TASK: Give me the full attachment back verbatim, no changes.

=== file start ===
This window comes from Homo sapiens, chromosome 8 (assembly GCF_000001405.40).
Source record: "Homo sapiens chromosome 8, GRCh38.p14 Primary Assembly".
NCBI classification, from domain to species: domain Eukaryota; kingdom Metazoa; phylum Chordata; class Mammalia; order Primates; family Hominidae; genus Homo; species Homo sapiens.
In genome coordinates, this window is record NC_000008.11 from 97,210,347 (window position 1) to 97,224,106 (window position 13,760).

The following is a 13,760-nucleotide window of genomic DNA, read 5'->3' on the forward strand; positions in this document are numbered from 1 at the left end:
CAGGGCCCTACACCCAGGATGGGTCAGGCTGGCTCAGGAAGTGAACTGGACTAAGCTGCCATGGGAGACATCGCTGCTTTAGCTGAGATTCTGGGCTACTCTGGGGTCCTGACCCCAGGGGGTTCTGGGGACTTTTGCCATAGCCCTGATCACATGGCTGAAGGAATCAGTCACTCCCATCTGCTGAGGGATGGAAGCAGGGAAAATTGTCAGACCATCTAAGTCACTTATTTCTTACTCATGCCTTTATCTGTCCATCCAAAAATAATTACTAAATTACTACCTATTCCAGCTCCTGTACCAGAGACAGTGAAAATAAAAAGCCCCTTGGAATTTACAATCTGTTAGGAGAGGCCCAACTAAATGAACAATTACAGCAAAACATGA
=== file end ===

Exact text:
This window comes from Homo sapiens, chromosome 8 (assembly GCF_000001405.40).
Source record: "Homo sapiens chromosome 8, GRCh38.p14 Primary Assembly".
NCBI classification, from domain to species: domain Eukaryota; kingdom Metazoa; phylum Chordata; class Mammalia; order Primates; family Hominidae; genus Homo; species Homo sapiens.
In genome coordinates, this window is record NC_000008.11 from 97,210,347 (window position 1) to 97,224,106 (window position 13,760).

The following is a 13,760-nucleotide window of genomic DNA, read 5'->3' on the forward strand; positions in this document are numbered from 1 at the left end:
CAGGGCCCTACACCCAGGATGGGTCAGGCTGGCTCAGGAAGTGAACTGGACTAAGCTGCCATGGGAGACATCGCTGCTTTAGCTGAGATTCTGGGCTACTCTGGGGTCCTGACCCCAGGGGGTTCTGGGGACTTTTGCCATAGCCCTGATCACATGGCTGAAGGAATCAGTCACTCCCATCTGCTGAGGGATGGAAGCAGGGAAAATTGTCAGACCATCTAAGTCACTTATTTCTTACTCATGCCTTTATCTGTCCATCCAAAAATAATTACTAAATTACTACCTATTCCAGCTCCTGTACCAGAGACAGTGAAAATAAAAAGCCCCTTGGAATTTACAATCTGTTAGGAGAGGCCCAACTAAATGAACAATTACAGCAAAACATGA